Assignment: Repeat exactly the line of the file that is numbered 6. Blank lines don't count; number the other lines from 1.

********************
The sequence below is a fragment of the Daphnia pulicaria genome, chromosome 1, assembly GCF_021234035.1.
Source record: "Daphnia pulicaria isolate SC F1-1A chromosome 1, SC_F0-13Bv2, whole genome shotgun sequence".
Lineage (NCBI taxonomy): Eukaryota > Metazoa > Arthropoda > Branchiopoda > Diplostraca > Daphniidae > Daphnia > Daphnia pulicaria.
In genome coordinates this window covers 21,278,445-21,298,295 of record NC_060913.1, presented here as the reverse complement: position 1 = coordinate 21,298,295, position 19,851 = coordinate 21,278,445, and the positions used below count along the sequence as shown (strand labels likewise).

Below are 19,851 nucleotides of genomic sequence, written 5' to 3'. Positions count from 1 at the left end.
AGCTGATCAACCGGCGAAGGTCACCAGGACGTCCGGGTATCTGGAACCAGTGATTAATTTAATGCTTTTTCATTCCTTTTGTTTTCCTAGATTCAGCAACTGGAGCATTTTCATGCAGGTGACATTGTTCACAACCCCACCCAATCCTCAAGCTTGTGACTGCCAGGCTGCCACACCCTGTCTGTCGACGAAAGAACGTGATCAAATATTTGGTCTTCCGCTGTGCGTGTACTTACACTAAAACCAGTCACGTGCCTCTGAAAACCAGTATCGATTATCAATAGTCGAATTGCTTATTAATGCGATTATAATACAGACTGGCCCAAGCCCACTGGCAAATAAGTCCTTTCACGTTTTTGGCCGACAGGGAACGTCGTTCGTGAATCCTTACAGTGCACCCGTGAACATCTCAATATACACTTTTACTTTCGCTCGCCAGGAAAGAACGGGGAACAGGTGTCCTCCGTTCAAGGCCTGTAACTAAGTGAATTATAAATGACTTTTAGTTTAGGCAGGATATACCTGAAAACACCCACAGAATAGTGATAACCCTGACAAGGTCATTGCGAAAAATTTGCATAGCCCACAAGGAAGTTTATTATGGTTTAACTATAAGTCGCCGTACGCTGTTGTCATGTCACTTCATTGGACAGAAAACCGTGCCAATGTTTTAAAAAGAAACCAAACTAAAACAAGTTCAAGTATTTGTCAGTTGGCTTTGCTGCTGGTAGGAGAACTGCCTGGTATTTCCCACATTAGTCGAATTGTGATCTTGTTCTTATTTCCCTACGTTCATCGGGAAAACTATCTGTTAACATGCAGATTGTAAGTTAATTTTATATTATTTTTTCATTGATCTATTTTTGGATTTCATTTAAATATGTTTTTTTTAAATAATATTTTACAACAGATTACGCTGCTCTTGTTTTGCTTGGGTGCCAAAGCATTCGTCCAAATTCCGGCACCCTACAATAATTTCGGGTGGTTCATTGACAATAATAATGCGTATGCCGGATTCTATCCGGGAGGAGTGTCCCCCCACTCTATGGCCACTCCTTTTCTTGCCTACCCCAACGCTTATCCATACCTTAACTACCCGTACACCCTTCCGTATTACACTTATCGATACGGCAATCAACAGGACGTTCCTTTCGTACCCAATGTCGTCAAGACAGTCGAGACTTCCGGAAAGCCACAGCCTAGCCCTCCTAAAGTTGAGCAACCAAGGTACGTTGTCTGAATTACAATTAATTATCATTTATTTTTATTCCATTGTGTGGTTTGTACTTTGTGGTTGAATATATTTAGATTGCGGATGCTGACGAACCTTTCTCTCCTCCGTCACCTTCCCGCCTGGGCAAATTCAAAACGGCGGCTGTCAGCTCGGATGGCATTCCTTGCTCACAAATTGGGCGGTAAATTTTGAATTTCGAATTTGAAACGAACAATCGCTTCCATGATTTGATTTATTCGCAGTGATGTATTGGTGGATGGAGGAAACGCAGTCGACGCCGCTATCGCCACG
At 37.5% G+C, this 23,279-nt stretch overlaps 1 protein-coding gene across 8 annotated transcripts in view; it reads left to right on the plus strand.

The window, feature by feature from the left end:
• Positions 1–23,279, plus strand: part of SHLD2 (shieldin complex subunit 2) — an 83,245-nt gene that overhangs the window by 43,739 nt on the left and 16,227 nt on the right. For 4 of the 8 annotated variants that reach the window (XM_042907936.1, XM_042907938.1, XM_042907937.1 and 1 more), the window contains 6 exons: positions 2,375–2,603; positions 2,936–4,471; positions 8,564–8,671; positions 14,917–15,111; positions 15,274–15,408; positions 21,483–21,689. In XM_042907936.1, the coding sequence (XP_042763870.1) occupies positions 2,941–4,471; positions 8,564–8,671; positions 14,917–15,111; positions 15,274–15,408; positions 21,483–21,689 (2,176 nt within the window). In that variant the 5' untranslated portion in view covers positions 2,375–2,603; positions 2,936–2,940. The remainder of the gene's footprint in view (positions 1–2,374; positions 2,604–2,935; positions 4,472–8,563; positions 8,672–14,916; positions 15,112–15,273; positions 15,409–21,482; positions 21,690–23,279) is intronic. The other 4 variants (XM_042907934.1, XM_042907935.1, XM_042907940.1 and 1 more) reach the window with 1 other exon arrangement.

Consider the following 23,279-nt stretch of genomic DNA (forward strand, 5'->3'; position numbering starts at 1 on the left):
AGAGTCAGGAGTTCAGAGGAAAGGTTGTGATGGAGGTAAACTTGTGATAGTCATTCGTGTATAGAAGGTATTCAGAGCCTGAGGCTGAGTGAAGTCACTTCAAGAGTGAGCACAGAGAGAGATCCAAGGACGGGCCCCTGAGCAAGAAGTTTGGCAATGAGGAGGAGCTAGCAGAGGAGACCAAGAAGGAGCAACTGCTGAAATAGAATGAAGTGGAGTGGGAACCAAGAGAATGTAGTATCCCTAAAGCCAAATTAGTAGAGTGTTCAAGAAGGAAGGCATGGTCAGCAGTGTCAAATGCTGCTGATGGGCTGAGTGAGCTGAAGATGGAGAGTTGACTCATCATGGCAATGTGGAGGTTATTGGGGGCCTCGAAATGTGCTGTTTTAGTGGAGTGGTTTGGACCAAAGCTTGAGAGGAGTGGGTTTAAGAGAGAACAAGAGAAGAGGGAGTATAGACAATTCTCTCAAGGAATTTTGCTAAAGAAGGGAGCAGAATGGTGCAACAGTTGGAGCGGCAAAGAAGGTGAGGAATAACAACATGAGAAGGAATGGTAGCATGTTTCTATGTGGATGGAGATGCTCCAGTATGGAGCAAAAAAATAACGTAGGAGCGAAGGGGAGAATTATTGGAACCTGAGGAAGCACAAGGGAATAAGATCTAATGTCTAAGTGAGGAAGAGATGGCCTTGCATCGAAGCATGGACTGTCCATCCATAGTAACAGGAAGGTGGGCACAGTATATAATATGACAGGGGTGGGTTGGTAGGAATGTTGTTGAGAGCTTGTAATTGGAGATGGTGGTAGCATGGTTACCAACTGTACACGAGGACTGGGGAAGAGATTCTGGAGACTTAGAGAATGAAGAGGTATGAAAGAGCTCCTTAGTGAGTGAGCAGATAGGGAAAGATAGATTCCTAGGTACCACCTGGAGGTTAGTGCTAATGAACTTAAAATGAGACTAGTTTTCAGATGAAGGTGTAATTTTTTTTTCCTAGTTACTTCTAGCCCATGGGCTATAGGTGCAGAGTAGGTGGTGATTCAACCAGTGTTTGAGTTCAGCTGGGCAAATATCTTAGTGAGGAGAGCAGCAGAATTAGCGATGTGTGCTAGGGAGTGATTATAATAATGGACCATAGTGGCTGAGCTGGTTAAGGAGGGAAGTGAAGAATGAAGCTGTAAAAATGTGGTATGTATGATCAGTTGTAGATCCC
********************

AGCTGATCAACCGGCGAAGGTCACCAGGACGTCCGGGTATCTGGAACCAGTGATTAATTTAATGCTTTTTCATTCCTTTTGTTTTCCTAGATTCAGCAACTGGAGCATTTTCATGCAGGTGACATTGTTCACAACCCCACCCAATCCTCAAGCTTGTGACTGCCAGGCTGCCACACCCTGTCTGTCGACGAAAGAACGTGATCAAATATTTGGTCTTCCGCTGTGCGTGTACTTACACTAAAACCAGTCACGTGCCTCTGAAAACCAGTATCGATTATCAATAGTCGAATTGCTTATTAATGCGATTATAATACAGACTGGCCCAAGCCCACTGGCAAATAAGTCCTTTCACGTTTTTGGCCGACAGGGAACGTCGTTCGTGAATCCTTACAGTGCACCCGTGAACATCTCAATATACACTTTTACTTTCGCTCGCCAGGAAAGAACGGGGAACAGGTGTCCTCCGTTCAAGGCCTGTAACTAAGTGAATTATAAATGACTTTTAGTTTAGGCAGGATATACCTGAAAACACCCACAGAATAGTGATAACCCTGACAAGGTCATTGCGAAAAATTTGCATAGCCCACAAGGAAGTTTATTATGGTTTAACTATAAGTCGCCGTACGCTGTTGTCATGTCACTTCATTGGACAGAAAACCGTGCCAATGTTTTAAAAAGAAACCAAACTAAAACAAGTTCAAGTATTTGTCAGTTGGCTTTGCTGCTGGTAGGAGAACTGCCTGGTATTTCCCACATTAGTCGAATTGTGATCTTGTTCTTATTTCCCTACGTTCATCGGGAAAACTATCTGTTAACATGCAGATTGTAAGTTAATTTTATATTATTTTTTCATTGATCTATTTTTGGATTTCATTTAAATATGTTTTTTTTAAATAATATTTTACAACAGATTACGCTGCTCTTGTTTTGCTTGGGTGCCAAAGCATTCGTCCAAATTCCGGCACCCTACAATAATTTCGGGTGGTTCATTGACAATAATAATGCGTATGCCGGATTCTATCCGGGAGGAGTGTCCCCCCACTCTATGGCCACTCCTTTTCTTGCCTACCCCAACGCTTATCCATACCTTAACTACCCGTACACCCTTCCGTATTACACTTATCGATACGGCAATCAACAGGACGTTCCTTTCGTACCCAATGTCGTCAAGACAGTCGAGACTTCCGGAAAGCCACAGCCTAGCCCTCCTAAAGTTGAGCAACCAAGGTACGTTGTCTGAATTACAATTAATTATCATTTATTTTTATTCCATTGTGTGGTTTGTACTTTGTGGTTGAATATATTTAGATTGCGGATGCTGACGAACCTTTCTCTCCTCCGTCACCTTCCCGCCTGGGCAAATTCAAAACGGCGGCTGTCAGCTCGGATGGCATTCCTTGCTCACAAATTGGGCGGTAAATTTTGAATTTCGAATTTGAAACGAACAATCGCTTCCATGATTTGATTTATTCGCAGTGATGTATTGGTGGATGGAGGAAACGCAGTCGACGCCGCTATCGCCACG